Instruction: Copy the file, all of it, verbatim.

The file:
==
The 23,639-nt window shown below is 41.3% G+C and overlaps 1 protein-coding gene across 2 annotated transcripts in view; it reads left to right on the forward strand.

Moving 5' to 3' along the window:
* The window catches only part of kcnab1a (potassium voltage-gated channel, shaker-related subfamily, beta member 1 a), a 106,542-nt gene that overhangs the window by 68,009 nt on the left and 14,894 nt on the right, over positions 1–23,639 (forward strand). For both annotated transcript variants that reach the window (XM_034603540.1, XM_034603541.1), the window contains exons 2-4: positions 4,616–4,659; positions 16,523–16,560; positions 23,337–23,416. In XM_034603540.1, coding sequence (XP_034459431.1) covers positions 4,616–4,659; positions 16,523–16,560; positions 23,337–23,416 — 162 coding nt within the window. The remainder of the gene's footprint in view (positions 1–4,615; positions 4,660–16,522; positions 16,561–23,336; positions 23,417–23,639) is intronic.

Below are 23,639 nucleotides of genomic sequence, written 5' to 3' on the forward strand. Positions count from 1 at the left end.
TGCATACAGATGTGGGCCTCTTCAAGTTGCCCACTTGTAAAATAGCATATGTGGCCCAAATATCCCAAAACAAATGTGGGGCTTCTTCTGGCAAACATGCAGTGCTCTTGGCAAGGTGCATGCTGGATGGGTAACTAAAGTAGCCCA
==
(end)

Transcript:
The 23,639-nt window shown below is 41.3% G+C and overlaps 1 protein-coding gene across 2 annotated transcripts in view; it reads left to right on the forward strand.

Moving 5' to 3' along the window:
* The window catches only part of kcnab1a (potassium voltage-gated channel, shaker-related subfamily, beta member 1 a), a 106,542-nt gene that overhangs the window by 68,009 nt on the left and 14,894 nt on the right, over positions 1–23,639 (forward strand). For both annotated transcript variants that reach the window (XM_034603540.1, XM_034603541.1), the window contains exons 2-4: positions 4,616–4,659; positions 16,523–16,560; positions 23,337–23,416. In XM_034603540.1, coding sequence (XP_034459431.1) covers positions 4,616–4,659; positions 16,523–16,560; positions 23,337–23,416 — 162 coding nt within the window. The remainder of the gene's footprint in view (positions 1–4,615; positions 4,660–16,522; positions 16,561–23,336; positions 23,417–23,639) is intronic.

Below are 23,639 nucleotides of genomic sequence, written 5' to 3' on the forward strand. Positions count from 1 at the left end.
TGCATACAGATGTGGGCCTCTTCAAGTTGCCCACTTGTAAAATAGCATATGTGGCCCAAATATCCCAAAACAAATGTGGGGCTTCTTCTGGCAAACATGCAGTGCTCTTGGCAAGGTGCATGCTGGATGGGTAACTAAAGTAGCCCA